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Published August 10th, 2016
It's Full STEAM Ahead at Lafayette Library's MakerFest
A young musician tries his hand at musical bananas. Photos Cathy Dausman

What to make of the MakerFest at Lafayette Library and Learning Center? How about rockets and roller coasters, buttons and musical instruments - guitars, gourds, maracas, musical bananas; candy sushi, beeswax lip balm, slime, green screen photography and 3D printed objects.
LLLC packed five hours' worth of fun into 30 booths during their third annual MakerFest July 30. The event put the wraps on the county libraries' Year of S.T.E.A.M. theme, and it was a fitting blend indeed of science, technology, engineering, arts and mathematics.
MakerFest began three years ago when Emily Koster challenged fellow librarian Orlando Guzman to develop a kind of family street festival. Their MakerFest idea was presented at a Contra Costa libraries meeting earlier this year.
"This is a really big event for our community," said executive director Beth Needel. Many attendees were initially drawn to the library plaza rocket launch, where they could send handmade paper rockets soaring several stories high using compressed air from a bicycle hand pump. Most rockets touched down safely; a few landed on the library roof.
The science of roller coaster physics may have eluded some of the younger visitors, but their delight watching marbles perform loop-de-loops along lengths of pipe insulation was clearly evident. Nearby, a table of volunteers helped children and their enthusiastic parents to fill plastic eggshells with beans. Attach a spoon handle and you've made a maraca. Shoebox guitars with rubber band strings were being assembled at another booth.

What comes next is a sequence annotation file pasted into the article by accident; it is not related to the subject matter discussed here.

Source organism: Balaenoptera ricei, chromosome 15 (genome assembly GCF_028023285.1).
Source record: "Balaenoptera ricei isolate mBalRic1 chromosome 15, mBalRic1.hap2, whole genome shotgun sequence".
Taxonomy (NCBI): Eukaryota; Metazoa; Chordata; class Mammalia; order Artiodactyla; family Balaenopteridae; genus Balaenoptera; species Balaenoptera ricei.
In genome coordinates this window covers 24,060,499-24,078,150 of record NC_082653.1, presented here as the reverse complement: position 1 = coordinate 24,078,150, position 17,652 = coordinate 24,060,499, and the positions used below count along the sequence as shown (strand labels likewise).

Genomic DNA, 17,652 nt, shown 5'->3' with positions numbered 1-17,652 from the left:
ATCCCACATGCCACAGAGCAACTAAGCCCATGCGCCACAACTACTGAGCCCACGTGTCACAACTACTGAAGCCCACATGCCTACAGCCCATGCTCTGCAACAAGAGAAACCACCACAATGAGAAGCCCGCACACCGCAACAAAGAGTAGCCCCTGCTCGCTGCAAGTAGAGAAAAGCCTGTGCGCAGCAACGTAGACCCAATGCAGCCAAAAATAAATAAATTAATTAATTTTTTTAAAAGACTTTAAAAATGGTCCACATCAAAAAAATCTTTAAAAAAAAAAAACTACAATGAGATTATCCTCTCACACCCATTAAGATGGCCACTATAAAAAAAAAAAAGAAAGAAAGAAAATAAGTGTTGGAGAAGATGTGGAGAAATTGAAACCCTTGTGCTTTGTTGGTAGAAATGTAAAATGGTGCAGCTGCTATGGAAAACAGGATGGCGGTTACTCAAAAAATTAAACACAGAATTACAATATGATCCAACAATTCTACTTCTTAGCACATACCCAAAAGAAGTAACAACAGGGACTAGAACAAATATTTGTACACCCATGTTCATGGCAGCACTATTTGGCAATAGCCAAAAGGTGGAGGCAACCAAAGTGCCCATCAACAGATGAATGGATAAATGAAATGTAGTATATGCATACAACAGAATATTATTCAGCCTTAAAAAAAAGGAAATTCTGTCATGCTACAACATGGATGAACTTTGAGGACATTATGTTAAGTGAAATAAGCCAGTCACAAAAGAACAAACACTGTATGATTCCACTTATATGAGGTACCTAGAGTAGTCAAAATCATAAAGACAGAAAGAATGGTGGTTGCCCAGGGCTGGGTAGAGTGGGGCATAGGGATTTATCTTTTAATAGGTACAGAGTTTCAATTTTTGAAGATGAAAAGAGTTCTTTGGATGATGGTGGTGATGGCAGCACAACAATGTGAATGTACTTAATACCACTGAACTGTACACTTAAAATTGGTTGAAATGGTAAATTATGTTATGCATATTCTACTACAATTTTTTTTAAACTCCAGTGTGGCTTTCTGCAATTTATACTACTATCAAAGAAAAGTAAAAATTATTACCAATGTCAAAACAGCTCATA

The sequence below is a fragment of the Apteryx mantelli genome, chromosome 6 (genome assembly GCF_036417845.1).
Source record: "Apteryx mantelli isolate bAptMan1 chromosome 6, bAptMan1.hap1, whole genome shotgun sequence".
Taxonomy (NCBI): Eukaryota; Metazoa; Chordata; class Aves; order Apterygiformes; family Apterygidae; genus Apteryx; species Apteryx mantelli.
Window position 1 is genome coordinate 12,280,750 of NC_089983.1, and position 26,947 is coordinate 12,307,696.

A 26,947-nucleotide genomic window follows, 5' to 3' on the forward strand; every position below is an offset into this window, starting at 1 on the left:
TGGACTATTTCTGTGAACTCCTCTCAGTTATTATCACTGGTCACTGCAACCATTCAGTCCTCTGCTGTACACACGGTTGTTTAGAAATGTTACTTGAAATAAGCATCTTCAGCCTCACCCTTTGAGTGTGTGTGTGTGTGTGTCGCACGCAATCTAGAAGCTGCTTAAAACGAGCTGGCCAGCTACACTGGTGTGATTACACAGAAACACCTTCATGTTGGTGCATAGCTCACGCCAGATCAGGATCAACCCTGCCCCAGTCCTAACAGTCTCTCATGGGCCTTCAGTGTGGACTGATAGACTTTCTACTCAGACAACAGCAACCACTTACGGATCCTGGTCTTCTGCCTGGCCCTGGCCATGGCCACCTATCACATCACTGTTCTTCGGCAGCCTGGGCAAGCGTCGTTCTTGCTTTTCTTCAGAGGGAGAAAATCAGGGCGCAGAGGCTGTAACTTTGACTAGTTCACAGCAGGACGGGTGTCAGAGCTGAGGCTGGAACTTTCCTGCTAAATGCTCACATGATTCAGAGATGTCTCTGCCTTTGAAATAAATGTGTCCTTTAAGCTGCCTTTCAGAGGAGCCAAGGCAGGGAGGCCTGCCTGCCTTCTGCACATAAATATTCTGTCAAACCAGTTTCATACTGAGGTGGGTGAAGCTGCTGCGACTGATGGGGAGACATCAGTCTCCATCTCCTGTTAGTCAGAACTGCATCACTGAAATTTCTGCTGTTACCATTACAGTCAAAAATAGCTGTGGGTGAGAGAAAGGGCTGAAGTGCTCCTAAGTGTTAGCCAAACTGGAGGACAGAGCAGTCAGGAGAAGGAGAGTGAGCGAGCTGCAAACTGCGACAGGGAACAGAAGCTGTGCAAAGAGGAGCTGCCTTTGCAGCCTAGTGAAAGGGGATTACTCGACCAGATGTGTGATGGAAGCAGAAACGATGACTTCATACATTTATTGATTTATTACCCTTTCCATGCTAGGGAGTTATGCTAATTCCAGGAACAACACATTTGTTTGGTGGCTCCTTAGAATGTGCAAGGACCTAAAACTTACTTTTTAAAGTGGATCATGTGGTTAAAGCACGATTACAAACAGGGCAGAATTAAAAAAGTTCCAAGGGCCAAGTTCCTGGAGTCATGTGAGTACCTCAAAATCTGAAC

In the conference room, children were encouraged to mind their own beeswax, watching it melt, before combining it with a bit of olive oil and the scent and color of their choice to make lip balm. Chocolate mint was the overwhelming flavor favorite. There was also slime to be made from detergent, water and glue. Less appealing perhaps, but equally fun.
While adults may have been drawn to the library's painstakingly hand-built 3-D printer which busily etched a plastic gear destined as a part for another 3-D printer children and parents alike flocked to a button making table where recycled magazine pictures turned into wearable art.
Visitors stepping into the library proper could play musical bananas or be digitally photographed on a variety of whimsical settings thanks to the magic of green screen technology.
MakerFest was supported this year by Lafayette Partners in Education, but Guzman hopes to expand the partnerships, mentioning Sustainable Lafayette and Lafayette Community Garden as possible sponsors. Thanks to more than 60 library volunteers and staff, an estimated 800 attendees enjoyed the 2016 S.T.E.A.M. MakerFest, where science, technology, engineering, arts and math blended into weekend fun.
"It always surpasses our expectations," Guzman said.
LLLC offers additional community-wide events, including Dogtown Downtown in the spring, as key pieces of their approximately 1,100 programs offered year-round. For details visit http://www.lafayettelib.org.

Decorating musical gourds was part of the fun at the MakerFest.

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